The Would Bank (WB) has predicted three years of economic recession for Nigeria except economic reforms are sustained.
“In the next three years, an average Nigerian could see a reversal of decades of economic growth and the country could enter its deepest recession since the 1980s,” the latest World Bank Nigeria Development Update (NDU) released on Thursday said.
The Bank argues “that this path could be avoided if progress in the current reforms is sustained and the right mix of policy measures is implemented.”
The report, titled: “Rising to the Challenge: Nigeria’s COVID response”, takes stock on the recently implemented reforms and proposes policy options to mitigate the impact of COVID-19 and foster a resilient, sustainable, and inclusive recovery.
“Nigeria is at a critical historical juncture, with a choice to make”, said Shubham Chaudhuri, World Bank Country Director for Nigeria.
He said further that: “Nigeria can choose to break decisively from business-as-usual, and rise to its considerable potential by sustaining the bold reforms that have been taken thus far and going even further and with an even greater sense of urgency to promote faster and more inclusive economic growth.”
The latest World Bank NDU also projected that “the economy could shrink up to 4 percent in 2020 following the twin shocks of COVID-19 and low oil prices.
“The pace of recovery in 2021 and beyond remains highly uncertain and subject to the pace of reforms.”
The report noted that the “pandemic is disproportionately affecting the poor and most vulnerable, women in particular.
“In the absence of measures to mitigate the impact of the crisis, the number of poor could increase by 15 to 20 million by 2022.”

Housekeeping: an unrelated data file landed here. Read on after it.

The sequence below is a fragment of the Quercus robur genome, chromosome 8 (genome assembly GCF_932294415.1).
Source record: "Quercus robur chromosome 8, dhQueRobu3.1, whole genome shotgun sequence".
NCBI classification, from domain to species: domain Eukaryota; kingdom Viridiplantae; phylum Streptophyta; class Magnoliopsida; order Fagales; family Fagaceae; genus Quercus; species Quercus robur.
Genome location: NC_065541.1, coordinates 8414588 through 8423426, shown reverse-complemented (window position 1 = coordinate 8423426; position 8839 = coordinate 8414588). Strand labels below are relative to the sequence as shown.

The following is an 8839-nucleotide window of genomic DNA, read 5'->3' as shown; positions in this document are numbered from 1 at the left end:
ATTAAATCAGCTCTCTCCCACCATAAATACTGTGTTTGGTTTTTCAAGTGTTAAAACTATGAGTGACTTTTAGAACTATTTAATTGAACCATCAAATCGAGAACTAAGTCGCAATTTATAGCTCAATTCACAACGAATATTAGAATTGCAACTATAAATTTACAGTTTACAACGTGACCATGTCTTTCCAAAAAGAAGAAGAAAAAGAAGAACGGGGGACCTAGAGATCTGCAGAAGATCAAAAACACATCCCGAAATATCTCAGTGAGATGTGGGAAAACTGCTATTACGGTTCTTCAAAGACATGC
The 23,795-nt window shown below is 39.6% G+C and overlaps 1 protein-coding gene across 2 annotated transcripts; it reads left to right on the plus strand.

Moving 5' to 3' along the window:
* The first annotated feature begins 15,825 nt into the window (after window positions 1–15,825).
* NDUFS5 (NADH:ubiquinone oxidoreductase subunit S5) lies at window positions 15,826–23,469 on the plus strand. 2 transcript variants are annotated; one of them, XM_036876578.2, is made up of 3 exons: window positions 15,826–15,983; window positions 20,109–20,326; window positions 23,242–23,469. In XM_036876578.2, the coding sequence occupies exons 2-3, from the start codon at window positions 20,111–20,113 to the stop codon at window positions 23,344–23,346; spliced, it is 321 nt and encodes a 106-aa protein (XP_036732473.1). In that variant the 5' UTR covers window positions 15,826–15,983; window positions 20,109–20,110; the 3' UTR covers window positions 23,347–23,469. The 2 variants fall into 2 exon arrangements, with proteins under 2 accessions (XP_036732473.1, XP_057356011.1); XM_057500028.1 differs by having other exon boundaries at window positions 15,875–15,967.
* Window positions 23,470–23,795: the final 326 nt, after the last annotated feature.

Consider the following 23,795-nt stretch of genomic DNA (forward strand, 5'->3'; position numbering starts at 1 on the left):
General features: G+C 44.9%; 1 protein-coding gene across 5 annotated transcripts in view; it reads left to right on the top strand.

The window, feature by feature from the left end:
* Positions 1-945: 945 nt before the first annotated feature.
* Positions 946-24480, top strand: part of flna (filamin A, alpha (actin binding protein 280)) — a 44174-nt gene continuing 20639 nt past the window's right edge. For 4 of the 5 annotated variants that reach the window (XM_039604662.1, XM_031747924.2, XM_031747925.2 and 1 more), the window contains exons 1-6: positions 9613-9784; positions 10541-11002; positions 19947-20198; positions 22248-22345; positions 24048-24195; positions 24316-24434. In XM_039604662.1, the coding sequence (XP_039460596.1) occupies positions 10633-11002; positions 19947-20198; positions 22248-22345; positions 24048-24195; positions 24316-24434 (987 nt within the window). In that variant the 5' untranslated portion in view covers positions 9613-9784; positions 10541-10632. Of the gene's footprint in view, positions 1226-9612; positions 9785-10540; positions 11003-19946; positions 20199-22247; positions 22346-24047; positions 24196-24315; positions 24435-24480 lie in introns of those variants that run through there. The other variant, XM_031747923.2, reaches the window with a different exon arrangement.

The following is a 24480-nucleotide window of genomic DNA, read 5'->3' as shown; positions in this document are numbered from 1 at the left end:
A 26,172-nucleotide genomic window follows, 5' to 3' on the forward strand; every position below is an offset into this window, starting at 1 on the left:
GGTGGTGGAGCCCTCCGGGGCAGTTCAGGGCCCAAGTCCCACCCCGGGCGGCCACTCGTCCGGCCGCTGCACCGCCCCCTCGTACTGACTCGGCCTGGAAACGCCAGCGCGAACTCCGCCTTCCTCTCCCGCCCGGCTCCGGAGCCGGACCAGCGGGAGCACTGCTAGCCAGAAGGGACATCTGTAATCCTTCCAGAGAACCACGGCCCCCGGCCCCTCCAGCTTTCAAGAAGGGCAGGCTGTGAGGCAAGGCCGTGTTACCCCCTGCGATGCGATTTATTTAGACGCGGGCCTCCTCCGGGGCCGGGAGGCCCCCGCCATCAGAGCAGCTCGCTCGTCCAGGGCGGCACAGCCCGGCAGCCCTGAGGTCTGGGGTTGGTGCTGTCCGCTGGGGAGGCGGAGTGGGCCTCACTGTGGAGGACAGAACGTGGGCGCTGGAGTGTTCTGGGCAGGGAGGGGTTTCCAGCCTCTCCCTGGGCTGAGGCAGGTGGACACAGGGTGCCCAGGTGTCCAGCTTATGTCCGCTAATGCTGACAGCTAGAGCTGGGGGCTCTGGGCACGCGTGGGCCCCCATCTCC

“Food insecurity has increased substantially and economic precarity is on the rise because unemployed workers have migrated to the low-productivity agricultural sector.
“Nigeria can build on its reform momentum to contain the spread of COVID-19, stimulate the economy, and enable the private sector to be the engine of growth and job creation.
“It can also redirect public spending from subsidies that benefit the rich towards investments in Nigeria’s people and youth in particular, and lay foundations for a strong recovery to help make progress towards lifting 100 million people out of poverty,” said Marco Hernandez, World Bank Lead Economist for Nigeria and co-author of the report.
The NDU acknowledged measures taken by the government since April, including the efforts to harmonize exchange rates, introduce a market-based pricing mechanism for gasoline, adjust electricity tariffs to more cost-reflective levels, and reduce non-essential expenditures and redirect resources towards the COVID-19 response.
It also highlighted the greater transparency in the oil and gas sector and public debt as essential steps for a resilient recovery.
Looking ahead, the NDU discussed policy options in five areas that would help mitigate the effects of the crisis and support Nigeria’s recovery; managing the domestic spread of COVID-19 until a vaccine is available for distribution; enhancing macroeconomic management to boost investor confidence; safeguarding and mobilizing revenues; reprioritizing public spending to protect critical development expenditures; and supporting economic activity and access to basic services and providing relief for poor and vulnerable communities.